With those two provisos out of the way, allow me to comment in a general way on this. I think you have created an image with a nostalgic/calming mood here, and the overall orange toning gives this warmth. I do however wish to have seen a bit more from the person's faces, as I would be able to connect with the subjects better. As it is, there's very little "emotion" perceptible to me, and much of what I take from the image is down to my perception of the scene only. This makes this a bit more abstract than what maybe you had in mind for it. Correct me if I'm wrong, though - what "moment" did you wish to capture? Father/son bonding? Reflection-time? Contrast in characters?

    What I like in the image is the way the diagonals direct the viewer's attention right towards the faces of the man and child. That helps make this more pleasing to watch. You also seem to have obtained a good exposure here, with very little (if any) / negligible clipping in highlight areas (ex. on shirt) and good detail in the shadows, (ex. hair, beard). Also, despite the monochrome approach, there is good enough contrast, although I think you can actually push this upwards ever so slightly to make the man's face pop a bit more from the ground underneath. You could possibly burn the ground-areas a bit whilst slightly dodging the faces. Don't overdo this though as it would ruin the image instead of help.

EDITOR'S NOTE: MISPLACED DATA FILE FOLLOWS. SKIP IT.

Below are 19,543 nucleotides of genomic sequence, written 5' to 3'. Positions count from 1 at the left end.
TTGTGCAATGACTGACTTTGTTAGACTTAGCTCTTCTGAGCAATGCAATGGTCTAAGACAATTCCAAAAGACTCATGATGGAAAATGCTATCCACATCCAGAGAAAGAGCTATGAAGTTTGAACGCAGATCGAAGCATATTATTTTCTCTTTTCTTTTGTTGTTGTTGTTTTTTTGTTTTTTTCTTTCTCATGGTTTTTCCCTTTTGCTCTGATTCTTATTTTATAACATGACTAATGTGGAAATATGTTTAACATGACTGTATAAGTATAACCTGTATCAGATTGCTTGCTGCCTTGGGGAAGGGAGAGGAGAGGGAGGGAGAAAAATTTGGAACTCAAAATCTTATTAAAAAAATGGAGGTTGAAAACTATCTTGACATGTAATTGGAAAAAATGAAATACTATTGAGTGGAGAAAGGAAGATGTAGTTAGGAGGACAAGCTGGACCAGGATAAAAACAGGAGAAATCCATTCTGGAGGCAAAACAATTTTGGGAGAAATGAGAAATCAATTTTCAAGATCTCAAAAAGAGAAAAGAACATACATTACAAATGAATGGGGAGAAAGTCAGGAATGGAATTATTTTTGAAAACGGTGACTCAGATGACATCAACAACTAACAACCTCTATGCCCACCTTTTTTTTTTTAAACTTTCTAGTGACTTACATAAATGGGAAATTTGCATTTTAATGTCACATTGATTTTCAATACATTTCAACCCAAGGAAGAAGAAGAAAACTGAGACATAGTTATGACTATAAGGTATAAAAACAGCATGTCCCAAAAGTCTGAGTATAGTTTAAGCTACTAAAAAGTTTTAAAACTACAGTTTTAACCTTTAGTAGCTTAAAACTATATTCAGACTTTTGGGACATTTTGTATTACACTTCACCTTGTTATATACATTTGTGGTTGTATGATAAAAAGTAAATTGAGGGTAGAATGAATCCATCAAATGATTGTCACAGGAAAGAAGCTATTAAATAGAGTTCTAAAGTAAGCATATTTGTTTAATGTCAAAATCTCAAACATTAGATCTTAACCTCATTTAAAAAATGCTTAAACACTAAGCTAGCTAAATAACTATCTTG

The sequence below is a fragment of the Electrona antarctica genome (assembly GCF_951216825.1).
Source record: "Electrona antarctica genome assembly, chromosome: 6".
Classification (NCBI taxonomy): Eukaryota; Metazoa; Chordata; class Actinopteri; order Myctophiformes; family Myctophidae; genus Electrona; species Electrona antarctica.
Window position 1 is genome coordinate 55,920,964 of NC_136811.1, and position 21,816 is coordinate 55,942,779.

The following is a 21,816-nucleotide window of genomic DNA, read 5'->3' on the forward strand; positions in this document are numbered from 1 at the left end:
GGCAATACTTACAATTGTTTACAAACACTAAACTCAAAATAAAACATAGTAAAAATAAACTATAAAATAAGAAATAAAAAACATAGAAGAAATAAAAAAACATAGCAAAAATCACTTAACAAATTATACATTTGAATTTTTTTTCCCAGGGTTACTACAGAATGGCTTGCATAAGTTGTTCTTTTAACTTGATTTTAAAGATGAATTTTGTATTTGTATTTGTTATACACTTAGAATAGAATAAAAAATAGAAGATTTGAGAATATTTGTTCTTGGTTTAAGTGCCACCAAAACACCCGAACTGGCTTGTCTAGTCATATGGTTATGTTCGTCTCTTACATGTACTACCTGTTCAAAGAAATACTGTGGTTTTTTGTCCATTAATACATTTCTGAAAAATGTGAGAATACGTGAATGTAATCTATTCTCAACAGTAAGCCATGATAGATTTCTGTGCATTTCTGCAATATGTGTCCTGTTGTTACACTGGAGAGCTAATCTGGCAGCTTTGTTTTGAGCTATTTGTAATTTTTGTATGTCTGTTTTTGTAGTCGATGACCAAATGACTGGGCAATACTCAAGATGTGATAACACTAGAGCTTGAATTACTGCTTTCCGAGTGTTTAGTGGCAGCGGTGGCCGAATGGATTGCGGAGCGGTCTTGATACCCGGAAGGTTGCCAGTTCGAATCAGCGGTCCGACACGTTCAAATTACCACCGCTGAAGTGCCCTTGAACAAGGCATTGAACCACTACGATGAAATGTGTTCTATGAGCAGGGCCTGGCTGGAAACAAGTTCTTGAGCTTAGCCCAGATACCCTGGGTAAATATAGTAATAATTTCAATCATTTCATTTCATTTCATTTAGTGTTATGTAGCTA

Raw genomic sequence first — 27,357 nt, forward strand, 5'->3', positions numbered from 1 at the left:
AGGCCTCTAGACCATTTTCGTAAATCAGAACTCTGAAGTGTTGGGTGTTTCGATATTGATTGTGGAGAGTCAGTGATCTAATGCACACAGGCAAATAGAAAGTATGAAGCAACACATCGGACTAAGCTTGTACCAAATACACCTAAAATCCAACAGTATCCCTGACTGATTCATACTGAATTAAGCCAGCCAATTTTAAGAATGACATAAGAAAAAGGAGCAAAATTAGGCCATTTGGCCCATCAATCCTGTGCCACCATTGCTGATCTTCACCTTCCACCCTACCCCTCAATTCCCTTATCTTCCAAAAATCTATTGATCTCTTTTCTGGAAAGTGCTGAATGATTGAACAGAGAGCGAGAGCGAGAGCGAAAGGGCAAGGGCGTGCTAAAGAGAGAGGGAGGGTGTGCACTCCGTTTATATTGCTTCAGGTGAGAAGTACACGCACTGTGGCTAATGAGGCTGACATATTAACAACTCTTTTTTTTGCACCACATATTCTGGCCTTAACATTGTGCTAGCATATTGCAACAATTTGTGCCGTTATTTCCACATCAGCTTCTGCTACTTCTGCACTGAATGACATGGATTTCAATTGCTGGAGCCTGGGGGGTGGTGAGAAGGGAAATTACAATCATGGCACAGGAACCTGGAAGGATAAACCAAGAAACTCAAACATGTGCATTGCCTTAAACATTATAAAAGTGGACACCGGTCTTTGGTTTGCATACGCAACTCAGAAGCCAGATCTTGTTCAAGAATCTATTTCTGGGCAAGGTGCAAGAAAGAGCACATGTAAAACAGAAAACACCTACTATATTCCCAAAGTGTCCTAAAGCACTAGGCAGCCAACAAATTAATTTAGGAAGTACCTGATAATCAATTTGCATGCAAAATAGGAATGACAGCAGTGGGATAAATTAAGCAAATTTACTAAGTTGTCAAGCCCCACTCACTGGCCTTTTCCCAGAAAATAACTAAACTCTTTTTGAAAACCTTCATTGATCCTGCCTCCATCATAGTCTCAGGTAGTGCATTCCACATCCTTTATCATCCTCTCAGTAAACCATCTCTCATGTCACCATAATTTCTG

Pending any further queries from your end, this is where I'll end my critique. Feel free to ask further questions and I'm sure we can revert with answers! Keep them coming and thanks for your participation in the Critique Gallery!

    • 30 Apr 2014 3:37PM
  • chef

    I agree with dudler - would have pointed out the top left corner myself as well if it wasn't pointed out earlier. This is a minor quibble though in an otherwise very good image. Critique doesn't always have to be about finding what's wrong and in this case it's a pleasure to comment on what works.

    I feel that this works well and I like the way the lighting on the chef's face makes his look a very assertive one - good choice of lighting approach there, or a serendipitous result? Either way, it works fantastically well to convey a sense of pride and satisfaction by the chef, a sort of conviction that his work is of good quality.